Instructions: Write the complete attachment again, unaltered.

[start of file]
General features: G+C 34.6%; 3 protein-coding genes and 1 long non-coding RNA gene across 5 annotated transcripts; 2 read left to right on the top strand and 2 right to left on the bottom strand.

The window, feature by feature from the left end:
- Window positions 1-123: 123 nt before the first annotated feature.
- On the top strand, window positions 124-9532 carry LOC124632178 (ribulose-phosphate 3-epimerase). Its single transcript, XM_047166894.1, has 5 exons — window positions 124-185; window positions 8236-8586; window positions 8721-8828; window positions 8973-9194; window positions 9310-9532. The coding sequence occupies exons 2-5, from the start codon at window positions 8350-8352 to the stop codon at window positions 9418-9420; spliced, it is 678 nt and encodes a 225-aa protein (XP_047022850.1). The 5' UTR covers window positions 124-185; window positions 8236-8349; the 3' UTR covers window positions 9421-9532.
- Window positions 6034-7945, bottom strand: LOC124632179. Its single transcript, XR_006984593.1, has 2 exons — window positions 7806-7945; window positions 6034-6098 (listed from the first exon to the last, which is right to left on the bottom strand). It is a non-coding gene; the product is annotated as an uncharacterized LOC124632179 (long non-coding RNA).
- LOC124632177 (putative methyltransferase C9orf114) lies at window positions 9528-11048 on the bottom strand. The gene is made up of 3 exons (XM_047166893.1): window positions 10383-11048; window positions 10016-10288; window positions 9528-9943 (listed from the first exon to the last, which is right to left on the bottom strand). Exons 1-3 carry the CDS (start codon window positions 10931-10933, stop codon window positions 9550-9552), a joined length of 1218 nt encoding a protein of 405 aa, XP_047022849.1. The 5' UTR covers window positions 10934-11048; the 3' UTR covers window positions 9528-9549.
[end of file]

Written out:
General features: G+C 34.6%; 3 protein-coding genes and 1 long non-coding RNA gene across 5 annotated transcripts; 2 read left to right on the top strand and 2 right to left on the bottom strand.

The window, feature by feature from the left end:
- Window positions 1-123: 123 nt before the first annotated feature.
- On the top strand, window positions 124-9532 carry LOC124632178 (ribulose-phosphate 3-epimerase). Its single transcript, XM_047166894.1, has 5 exons — window positions 124-185; window positions 8236-8586; window positions 8721-8828; window positions 8973-9194; window positions 9310-9532. The coding sequence occupies exons 2-5, from the start codon at window positions 8350-8352 to the stop codon at window positions 9418-9420; spliced, it is 678 nt and encodes a 225-aa protein (XP_047022850.1). The 5' UTR covers window positions 124-185; window positions 8236-8349; the 3' UTR covers window positions 9421-9532.
- Window positions 6034-7945, bottom strand: LOC124632179. Its single transcript, XR_006984593.1, has 2 exons — window positions 7806-7945; window positions 6034-6098 (listed from the first exon to the last, which is right to left on the bottom strand). It is a non-coding gene; the product is annotated as an uncharacterized LOC124632179 (long non-coding RNA).
- LOC124632177 (putative methyltransferase C9orf114) lies at window positions 9528-11048 on the bottom strand. The gene is made up of 3 exons (XM_047166893.1): window positions 10383-11048; window positions 10016-10288; window positions 9528-9943 (listed from the first exon to the last, which is right to left on the bottom strand). Exons 1-3 carry the CDS (start codon window positions 10931-10933, stop codon window positions 9550-9552), a joined length of 1218 nt encoding a protein of 405 aa, XP_047022849.1. The 5' UTR covers window positions 10934-11048; the 3' UTR covers window positions 9528-9549.